What could have make The Swerve better? Focus on the first story.
I wasn't expecting this to be as good as it is. I expected sterile and dry but well researched. What I got was well researched but unexpectedly absorbing and fascinating. Time well spent.
Very Interesting book, part History, part Philosophy, the philosophy of Epicurus via Lucretius is amazingly insightful, it blows my mind that people so long ago with no scientific instruments and nothing more than their reason could so precisely know the world for what it truly is, from Atomic theory to Evolutionary Biology they seemed to somehow divine these truths using only their reason, ideas that have been confirmed by modern science thousands of years later.
In contrast i never fully realized just how stunting Christianity and Christian Dogma has been on Western Civilizations Intellectual growth, its inflexibility and downright hostility to any ideas that challenged its orthodoxy, though ironically much of the ideas of the ancients have only survived because the texts were copied and preserved by the Monasteries of Europe,
Although I have only the audio version, the content is so compelling, I would recommend both.
The narration of the audio version is among the best I have ever heard.
The key figure is Poggio Bracciolini and his life, adventures, talents and passion for books are as compellingly depicted as a character in a novel.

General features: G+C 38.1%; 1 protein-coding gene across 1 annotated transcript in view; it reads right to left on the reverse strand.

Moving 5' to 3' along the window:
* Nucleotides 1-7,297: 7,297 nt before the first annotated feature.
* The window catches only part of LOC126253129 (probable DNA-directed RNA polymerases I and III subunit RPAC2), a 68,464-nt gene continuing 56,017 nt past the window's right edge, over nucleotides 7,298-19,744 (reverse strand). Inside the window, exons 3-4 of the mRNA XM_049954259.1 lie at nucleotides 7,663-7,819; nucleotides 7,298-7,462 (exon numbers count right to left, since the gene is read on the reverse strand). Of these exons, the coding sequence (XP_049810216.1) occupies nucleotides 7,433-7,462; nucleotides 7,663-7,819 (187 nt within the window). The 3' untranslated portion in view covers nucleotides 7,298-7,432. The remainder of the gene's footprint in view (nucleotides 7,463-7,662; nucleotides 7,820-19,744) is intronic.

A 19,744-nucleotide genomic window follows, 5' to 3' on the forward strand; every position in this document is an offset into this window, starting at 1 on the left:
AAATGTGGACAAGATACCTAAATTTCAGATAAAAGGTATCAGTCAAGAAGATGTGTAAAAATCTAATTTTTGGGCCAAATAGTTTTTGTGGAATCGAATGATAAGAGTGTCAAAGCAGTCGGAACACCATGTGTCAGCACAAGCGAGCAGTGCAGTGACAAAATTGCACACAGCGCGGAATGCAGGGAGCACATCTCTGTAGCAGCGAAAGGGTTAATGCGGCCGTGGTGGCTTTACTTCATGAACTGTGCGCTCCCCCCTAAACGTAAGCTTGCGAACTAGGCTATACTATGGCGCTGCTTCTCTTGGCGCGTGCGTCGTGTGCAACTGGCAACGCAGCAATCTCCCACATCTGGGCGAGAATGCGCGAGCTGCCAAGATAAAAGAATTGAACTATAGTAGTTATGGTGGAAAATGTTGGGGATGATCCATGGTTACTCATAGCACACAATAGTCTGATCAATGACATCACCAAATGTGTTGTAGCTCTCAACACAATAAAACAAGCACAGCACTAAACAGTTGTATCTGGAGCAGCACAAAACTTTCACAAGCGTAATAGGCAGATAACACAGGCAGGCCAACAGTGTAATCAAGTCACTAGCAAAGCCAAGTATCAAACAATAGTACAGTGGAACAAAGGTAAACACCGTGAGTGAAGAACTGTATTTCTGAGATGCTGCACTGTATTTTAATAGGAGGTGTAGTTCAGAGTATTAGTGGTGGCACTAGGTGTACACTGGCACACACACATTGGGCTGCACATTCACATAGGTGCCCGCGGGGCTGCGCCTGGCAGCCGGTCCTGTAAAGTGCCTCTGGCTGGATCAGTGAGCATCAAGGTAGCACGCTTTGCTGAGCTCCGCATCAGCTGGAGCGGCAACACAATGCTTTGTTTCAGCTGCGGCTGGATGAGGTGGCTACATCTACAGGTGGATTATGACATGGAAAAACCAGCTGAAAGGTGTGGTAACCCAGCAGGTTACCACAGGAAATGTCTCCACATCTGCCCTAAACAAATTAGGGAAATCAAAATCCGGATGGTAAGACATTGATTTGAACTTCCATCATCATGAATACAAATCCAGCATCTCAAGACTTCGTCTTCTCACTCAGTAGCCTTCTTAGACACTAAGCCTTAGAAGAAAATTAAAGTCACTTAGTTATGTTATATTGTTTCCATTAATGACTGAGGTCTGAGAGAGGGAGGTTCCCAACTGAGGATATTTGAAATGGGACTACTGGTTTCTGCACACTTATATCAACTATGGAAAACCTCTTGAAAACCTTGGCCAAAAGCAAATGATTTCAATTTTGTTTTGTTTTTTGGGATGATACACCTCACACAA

I had never come across Mr. Ballerini's work before, but his intelligent narration brought the words to life.
By chance, I had also just bought "Saving Italy" by Robert Edsel and was delighted to discover that it has the same narrator. In both cases, Mr.B's excellent Italian pronunciation enhances the listening pleasure. In "Saving Italy," he also pronounces the German names with reasonable accuracy. Bravo!
I was absorbed throughout.
Please see Ethan M's review. He expresses my views regarding this book just about perfectly.
Before I read this book I read "On The Nature Of Things" first. I hate reading books about a book before reading the actual subject-book first. That way I can have better appreciation of what the subject the author is talking about. This book 'The Swerve" is more about the era of rediscovery in the early 15th century, than about Lucretius. If you are intent to know about Epicureanism or Lucretius this could be one book, but the study is a broad one and you will need to find other authors that specifically focus on that material. To be sure the rediscovery of books like the work of Lucretius, did not help the theocracy of that time. The author does a good job humanising the long dead book hunters of the late middle ages. That is the best aspect of this book. Its the story of book hunters and the beginning of the end of Christian theocracy in Europe, not the story of Lucretius.
I love to learn.
I've listen to Swerve twice; I even bought the hard copy of the book.
Great voice; keeps you captivated and interested.
Yes, I even had my friends listen to certain parts.
Great Book, time well spent.